Preparing Teachers For Tomorrow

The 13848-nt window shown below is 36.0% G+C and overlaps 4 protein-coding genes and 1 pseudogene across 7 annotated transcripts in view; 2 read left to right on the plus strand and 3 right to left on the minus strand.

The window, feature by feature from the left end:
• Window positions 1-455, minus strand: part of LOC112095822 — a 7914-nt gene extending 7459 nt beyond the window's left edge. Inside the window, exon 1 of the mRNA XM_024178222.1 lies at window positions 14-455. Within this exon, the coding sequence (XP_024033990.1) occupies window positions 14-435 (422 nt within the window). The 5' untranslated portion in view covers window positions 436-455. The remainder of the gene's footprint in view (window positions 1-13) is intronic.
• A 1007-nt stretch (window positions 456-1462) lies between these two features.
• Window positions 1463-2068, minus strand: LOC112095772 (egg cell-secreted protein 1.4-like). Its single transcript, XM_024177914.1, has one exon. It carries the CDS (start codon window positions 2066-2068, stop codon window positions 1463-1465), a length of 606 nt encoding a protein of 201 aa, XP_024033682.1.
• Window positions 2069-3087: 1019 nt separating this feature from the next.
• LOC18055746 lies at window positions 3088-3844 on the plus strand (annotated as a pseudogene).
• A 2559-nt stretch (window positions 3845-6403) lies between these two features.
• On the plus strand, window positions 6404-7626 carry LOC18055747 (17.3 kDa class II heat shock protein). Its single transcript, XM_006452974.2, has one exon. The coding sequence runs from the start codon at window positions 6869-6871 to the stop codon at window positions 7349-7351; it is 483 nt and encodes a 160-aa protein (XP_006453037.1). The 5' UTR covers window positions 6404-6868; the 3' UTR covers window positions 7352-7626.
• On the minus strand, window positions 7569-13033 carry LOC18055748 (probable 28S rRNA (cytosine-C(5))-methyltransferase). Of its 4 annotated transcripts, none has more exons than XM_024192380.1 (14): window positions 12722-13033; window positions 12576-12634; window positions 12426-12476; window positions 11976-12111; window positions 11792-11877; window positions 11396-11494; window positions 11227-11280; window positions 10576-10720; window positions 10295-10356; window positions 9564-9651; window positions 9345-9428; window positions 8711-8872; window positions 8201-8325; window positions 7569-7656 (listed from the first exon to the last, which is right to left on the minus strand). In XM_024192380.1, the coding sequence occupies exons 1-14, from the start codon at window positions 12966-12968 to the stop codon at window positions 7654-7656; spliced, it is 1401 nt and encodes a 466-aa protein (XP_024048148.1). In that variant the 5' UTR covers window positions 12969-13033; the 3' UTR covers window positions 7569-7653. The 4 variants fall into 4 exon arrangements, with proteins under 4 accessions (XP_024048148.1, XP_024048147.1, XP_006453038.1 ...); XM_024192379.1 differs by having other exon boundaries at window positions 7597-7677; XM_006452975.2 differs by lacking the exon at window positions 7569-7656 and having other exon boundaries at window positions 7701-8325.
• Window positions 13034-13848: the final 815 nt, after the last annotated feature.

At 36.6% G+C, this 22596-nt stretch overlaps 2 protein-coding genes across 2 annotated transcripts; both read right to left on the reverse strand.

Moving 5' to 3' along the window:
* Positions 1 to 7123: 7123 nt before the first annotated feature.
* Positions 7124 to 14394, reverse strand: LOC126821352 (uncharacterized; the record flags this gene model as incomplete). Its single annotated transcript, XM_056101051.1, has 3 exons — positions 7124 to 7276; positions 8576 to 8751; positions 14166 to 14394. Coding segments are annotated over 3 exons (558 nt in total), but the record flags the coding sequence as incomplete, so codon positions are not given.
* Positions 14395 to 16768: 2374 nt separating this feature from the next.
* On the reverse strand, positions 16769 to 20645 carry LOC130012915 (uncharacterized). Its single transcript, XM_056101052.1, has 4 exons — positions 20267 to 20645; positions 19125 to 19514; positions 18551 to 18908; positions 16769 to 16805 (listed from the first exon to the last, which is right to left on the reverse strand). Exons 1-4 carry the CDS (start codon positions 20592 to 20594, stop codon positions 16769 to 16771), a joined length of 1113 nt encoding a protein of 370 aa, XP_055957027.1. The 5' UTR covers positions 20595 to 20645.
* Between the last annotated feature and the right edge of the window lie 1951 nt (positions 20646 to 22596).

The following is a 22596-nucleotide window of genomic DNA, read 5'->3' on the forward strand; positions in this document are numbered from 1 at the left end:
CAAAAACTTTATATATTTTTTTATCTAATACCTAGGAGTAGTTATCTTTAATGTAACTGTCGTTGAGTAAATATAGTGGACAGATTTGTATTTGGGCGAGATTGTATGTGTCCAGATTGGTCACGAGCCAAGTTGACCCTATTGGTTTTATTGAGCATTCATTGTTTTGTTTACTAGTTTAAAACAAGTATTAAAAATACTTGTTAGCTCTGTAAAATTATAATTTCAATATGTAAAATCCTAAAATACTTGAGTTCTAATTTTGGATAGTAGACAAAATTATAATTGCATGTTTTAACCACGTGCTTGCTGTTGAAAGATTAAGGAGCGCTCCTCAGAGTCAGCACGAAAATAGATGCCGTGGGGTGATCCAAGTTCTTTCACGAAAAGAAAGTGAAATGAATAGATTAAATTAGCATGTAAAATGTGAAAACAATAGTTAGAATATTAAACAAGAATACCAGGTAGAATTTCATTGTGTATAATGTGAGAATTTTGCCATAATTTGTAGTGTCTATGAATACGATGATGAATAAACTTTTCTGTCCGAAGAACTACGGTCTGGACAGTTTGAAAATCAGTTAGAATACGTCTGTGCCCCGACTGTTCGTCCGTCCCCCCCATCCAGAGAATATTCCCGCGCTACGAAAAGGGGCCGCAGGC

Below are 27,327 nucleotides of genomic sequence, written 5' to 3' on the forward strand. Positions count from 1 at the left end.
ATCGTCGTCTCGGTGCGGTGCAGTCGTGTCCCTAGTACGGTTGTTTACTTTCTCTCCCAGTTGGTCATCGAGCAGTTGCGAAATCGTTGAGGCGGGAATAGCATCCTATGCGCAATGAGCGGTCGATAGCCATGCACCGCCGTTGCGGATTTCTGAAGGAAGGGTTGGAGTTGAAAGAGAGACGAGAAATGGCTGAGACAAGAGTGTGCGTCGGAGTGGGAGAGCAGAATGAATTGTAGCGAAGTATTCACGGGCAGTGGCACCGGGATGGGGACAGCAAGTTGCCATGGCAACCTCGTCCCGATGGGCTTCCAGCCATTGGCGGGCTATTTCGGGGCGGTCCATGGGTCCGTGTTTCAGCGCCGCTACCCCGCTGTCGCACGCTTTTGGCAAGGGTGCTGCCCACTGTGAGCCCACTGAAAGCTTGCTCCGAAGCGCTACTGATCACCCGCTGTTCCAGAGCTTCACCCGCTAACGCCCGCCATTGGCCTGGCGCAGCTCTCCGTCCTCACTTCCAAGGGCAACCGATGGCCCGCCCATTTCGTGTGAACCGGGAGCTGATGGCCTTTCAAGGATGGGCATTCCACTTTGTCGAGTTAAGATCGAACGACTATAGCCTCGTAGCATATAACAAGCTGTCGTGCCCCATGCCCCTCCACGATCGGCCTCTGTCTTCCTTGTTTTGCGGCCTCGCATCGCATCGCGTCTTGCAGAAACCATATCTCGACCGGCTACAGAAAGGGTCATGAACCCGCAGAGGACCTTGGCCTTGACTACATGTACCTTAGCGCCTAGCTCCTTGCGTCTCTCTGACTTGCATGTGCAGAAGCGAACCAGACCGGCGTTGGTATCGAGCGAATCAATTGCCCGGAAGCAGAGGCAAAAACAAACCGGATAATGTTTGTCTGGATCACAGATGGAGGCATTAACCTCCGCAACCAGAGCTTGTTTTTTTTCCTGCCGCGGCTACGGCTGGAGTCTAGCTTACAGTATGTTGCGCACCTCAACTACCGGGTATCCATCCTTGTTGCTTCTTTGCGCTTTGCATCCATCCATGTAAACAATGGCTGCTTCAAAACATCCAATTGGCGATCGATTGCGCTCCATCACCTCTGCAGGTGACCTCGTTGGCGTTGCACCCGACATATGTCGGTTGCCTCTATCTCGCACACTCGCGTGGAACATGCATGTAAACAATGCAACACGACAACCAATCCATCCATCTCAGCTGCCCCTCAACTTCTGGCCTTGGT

Current institutional and technological innovations are challenging face-to-face, college- and university-based teacher preparation programs as never before. Among those innovations are two emerging phenomena: New graduate schools of education (nGSEs) and fully online teacher preparation programs. nGSEs are new independent graduate schools that are not university-based but are state-authorized and approved as institutions of higher education to prepare teachers, endorse them for initial teacher certification, and grant master’s degrees (Cochran-Smith et al., 2019). Fully online teacher preparation programs are programs that relocate teacher preparation from the physical environments of the brick-and-mortar university to the digital environments of the internet and provide prospective teachers with flexible alternatives to face-to-face pathways. While both fully online teacher preparation programs and nGSEs have garnered enthusiastic media attention and critique, there is a very limited amount of in-depth knowledge about fully online teacher preparation programs and virtually no independent research on nGSEs. This dissertation helps to address those gaps in research. The central purpose of this dissertation was to examine the intersection of fully online teacher preparation and the phenomenon of teacher preparation at nGSEs by investigating teacher preparation at TEACH-NOW Graduate School of Education, a fully online, for-profit, nGSE headquartered in Washington, D.C. and rapidly expanding as a provider of initial teacher education. Intended to be descriptive and interpretive, this qualitative case study sought to understand the phenomenon of teacher preparation at TEACH-NOW from the perspectives of its participants. Based on qualitative analysis of multiple sources of evidence, the main argument of this dissertation is that TEACH-NOW operated at the nexus of a complex tension between the push to be innovative and the pull to be legitimate. Findings suggest that TEACH-NOW skillfully navigated that tension by establishing tight coherence around three key indicators of innovation (business model, technology, program structure) and by achieving major accepted markers of credibility within the larger teacher education organizational field. This dissertation also argues that TEACH-NOW’s approach to teacher preparation necessitated that teacher candidates self-manage their program experiences in accordance with their individual needs, circumstances, and preferences. The dissertation concludes with discussion of important themes and specific research, practice, and policy implications.